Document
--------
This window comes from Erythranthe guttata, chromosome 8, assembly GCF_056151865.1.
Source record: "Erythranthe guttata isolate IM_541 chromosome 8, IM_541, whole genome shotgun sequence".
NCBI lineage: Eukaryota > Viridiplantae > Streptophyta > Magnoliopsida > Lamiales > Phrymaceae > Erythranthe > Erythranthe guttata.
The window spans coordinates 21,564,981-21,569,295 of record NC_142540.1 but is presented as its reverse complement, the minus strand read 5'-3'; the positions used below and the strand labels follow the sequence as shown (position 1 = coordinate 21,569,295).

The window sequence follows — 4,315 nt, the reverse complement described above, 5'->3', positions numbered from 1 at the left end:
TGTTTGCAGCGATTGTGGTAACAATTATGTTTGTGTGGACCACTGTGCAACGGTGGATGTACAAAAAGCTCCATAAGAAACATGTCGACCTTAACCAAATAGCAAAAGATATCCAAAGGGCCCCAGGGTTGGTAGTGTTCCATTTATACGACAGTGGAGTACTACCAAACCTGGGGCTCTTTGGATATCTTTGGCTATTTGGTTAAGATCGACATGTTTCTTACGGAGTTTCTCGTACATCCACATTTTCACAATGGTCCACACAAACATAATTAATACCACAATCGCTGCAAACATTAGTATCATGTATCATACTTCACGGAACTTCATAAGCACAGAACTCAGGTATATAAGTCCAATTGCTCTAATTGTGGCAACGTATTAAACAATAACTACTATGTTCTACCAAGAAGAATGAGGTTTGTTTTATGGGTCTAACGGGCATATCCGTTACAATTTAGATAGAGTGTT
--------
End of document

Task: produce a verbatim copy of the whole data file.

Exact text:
This window comes from Erythranthe guttata, chromosome 8, assembly GCF_056151865.1.
Source record: "Erythranthe guttata isolate IM_541 chromosome 8, IM_541, whole genome shotgun sequence".
NCBI lineage: Eukaryota > Viridiplantae > Streptophyta > Magnoliopsida > Lamiales > Phrymaceae > Erythranthe > Erythranthe guttata.
The window spans coordinates 21,564,981-21,569,295 of record NC_142540.1 but is presented as its reverse complement, the minus strand read 5'-3'; the positions used below and the strand labels follow the sequence as shown (position 1 = coordinate 21,569,295).

The window sequence follows — 4,315 nt, the reverse complement described above, 5'->3', positions numbered from 1 at the left end:
TGTTTGCAGCGATTGTGGTAACAATTATGTTTGTGTGGACCACTGTGCAACGGTGGATGTACAAAAAGCTCCATAAGAAACATGTCGACCTTAACCAAATAGCAAAAGATATCCAAAGGGCCCCAGGGTTGGTAGTGTTCCATTTATACGACAGTGGAGTACTACCAAACCTGGGGCTCTTTGGATATCTTTGGCTATTTGGTTAAGATCGACATGTTTCTTACGGAGTTTCTCGTACATCCACATTTTCACAATGGTCCACACAAACATAATTAATACCACAATCGCTGCAAACATTAGTATCATGTATCATACTTCACGGAACTTCATAAGCACAGAACTCAGGTATATAAGTCCAATTGCTCTAATTGTGGCAACGTATTAAACAATAACTACTATGTTCTACCAAGAAGAATGAGGTTTGTTTTATGGGTCTAACGGGCATATCCGTTACAATTTAGATAGAGTGTT